It was a sensational story, one that grabbed national headlines: A 39-year-old man had body-slammed a 13-year-old boy at the Mineral County fairgrounds, allegedly because the youth had not taken off his hat during the national anthem – and cursed the man when asked to do so. The boy’s injuries were so severe he was flown to a hospital in Spokane for treatment.
And that’s as far as the story went for most news outlets. It quickly went national, the tie-in to Congressman Greg Gianforte’s body-slamming incident on the eve of his 2017 special election victory being irresistible to many of them.
I fielded a phone call the next morning from someone in another state, wondering if people in Montana always went around body-slamming each other, ha ha ha. (Still patting myself on the back for responding politely.) I suggested he check our website for the follow-up story.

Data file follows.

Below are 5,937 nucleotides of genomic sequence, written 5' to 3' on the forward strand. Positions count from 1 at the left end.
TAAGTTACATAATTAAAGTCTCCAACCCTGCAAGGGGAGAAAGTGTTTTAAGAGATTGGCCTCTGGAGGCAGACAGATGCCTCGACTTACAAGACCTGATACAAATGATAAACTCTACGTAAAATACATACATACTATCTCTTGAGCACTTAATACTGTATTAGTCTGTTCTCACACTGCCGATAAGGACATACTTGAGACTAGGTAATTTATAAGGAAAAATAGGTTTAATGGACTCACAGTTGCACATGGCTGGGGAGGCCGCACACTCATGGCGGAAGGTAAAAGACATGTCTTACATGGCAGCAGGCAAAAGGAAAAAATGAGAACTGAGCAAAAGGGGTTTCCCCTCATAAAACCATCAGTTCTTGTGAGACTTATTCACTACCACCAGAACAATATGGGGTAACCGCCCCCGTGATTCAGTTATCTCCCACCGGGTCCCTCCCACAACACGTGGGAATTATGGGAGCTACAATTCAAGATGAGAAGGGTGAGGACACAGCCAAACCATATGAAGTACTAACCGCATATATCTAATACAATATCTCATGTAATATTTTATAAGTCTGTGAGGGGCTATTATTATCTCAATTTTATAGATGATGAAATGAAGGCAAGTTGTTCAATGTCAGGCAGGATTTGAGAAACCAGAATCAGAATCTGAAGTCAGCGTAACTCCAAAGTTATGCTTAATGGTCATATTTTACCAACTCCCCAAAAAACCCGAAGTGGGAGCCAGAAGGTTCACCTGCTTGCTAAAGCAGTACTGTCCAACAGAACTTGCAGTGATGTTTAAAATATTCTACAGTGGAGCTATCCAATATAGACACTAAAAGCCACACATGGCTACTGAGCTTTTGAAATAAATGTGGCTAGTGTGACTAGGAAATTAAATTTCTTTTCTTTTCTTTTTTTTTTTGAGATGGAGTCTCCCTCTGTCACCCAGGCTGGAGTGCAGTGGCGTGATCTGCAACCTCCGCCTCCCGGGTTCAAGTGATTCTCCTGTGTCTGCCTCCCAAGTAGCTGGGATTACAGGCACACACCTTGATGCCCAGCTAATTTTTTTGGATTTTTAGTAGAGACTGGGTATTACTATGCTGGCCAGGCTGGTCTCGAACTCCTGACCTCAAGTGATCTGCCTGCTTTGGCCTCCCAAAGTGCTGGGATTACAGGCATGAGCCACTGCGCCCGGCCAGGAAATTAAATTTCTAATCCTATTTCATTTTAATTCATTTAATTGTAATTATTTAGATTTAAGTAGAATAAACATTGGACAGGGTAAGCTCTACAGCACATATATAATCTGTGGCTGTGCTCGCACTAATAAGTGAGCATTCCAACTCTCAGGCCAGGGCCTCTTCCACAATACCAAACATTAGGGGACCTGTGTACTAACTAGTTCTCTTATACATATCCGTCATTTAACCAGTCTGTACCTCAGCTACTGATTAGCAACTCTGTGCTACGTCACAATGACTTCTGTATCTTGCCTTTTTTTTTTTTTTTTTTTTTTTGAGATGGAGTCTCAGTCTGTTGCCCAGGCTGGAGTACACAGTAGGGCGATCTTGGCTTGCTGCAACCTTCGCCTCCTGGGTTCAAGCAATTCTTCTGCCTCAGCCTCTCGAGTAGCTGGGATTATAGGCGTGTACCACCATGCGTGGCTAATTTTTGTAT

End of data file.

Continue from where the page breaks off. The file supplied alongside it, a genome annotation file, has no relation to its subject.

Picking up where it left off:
That’s because Missoulian reporter Seaborn Larson wasn’t content with the surface facts. He dug deeper, reaching the alleged assailant’s attorney, who confirmed what we already knew – that the man had a previous assault conviction – but added that he had a traumatic brain injury, and believed he was acting on orders from President Trump by punishing someone for showing disrespect.
The story became part of a national debate about violent rhetoric and the role it can play, especially among people who are unusually susceptible to it. That conversation, of course, continues. We’re just glad we could add some shades of gray to the initial black-and-white account.
Most stories have those shades of gray. But too often it’s easier just to skim the surface, to be content with appearances. I’m proud of our Missoulian staff for not taking the easy road.
And, as always, thanks for supporting local journalism.